Eating wisely

It was the author of The Omnivores Dilemma, Michael Pollan, who summed up the wisest diet with the epigram: Eat food, mostly plants, not too much.

He expanded on this pithy advice in an article for Time Magazine called “Six Rules for Eating Wisely”. Having done research for his book Pollan found that the way food is processed and produced is making people and the planet sick. Here are his rules for eating wisely:

1. Don’t eat anything your great-great-grandmother wouldn’t recognise as food.

There are many foods that are manufactured, not grown. Eat food, not food products.

2. Avoid foods containing high-fructose corn syrup.

High-fructose corn syrup, as well as other types of processed sugars, is bad for your health. It is in so many processed foods including cereals, soft drinks, tomato sauce, baked goods, ready meals, soups and salad dressings. What chef uses high-fructose corn syrup? Not one. It’s only found in the pantry of food scientists, and you don’t want them cooking your meals.

3. Spend more, eat less.

Cheap and nasty manufactured food makes people fat and sick. It’s also bad for the environment. The higher the quality of the food you eat, the more nutritious it is and the less of it you’ll need to feel satisfied.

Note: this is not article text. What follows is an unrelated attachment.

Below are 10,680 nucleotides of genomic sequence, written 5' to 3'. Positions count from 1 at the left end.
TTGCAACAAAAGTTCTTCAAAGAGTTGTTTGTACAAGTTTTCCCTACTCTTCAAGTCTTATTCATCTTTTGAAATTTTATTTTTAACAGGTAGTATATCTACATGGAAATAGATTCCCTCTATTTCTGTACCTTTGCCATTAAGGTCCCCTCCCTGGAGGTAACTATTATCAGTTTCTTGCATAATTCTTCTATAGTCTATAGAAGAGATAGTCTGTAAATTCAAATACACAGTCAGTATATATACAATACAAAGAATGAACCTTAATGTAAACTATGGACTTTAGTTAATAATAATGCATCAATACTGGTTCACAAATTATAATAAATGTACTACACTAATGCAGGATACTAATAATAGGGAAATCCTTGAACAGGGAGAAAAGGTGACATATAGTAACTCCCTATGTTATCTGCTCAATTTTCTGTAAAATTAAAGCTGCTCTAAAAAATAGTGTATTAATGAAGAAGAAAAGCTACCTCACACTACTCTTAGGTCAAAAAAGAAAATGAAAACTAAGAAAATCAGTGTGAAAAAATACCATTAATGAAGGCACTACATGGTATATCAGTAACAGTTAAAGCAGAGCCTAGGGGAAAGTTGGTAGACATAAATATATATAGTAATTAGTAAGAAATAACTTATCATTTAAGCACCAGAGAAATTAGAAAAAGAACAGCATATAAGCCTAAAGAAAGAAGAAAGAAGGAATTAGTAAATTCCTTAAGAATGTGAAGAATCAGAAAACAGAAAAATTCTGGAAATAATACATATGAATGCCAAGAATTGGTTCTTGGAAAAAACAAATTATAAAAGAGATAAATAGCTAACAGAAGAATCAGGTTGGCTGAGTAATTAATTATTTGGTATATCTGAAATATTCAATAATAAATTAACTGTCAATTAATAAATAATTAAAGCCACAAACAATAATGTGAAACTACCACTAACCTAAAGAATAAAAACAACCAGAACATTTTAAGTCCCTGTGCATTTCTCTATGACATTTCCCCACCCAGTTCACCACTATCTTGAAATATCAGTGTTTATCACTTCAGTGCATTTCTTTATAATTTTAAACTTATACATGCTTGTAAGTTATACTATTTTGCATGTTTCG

4. Pay no heed to nutritional science or the health claims on packages.

It was science that told us margarine made from trans-fats is better for us than butter made from cow’s milk. Science was wrong. Consider that the healthiest foods in the supermarket – the fresh produce – are the ones that don’t make the same sort of health claims that typically festoon the packages of many highly processed foods.

5. Shop at the farmers’ market.

You’ll begin to eat foods in season, when they are at the peak of their nutritional value and flavor, and you’ll cook, because you won’t find anything processed or ready-made. You’ll also be supporting farmers in your community, helping defend the countryside from sprawl and saving fuel by eating food produced nearby. A lot more is going on at the farmers’ market than the exchange of money for food.

6. How you eat is as important as what you eat.

Focus on the whole eating experience. People are often in too much of a rush, heating up ready meals and wolfing them down. The healthiest way to eat is to follow the traditional rules: eat moderate portions, don’t go for seconds or snacks between meals and it is best to stop eating when you aren’t quite full. Also avoid eating alone and/or in front of the TV and eat with pleasure, because eating with anxiety leads to poor digestion and bingeing.

Relax. Eat Food. Mostly plants. And savor it.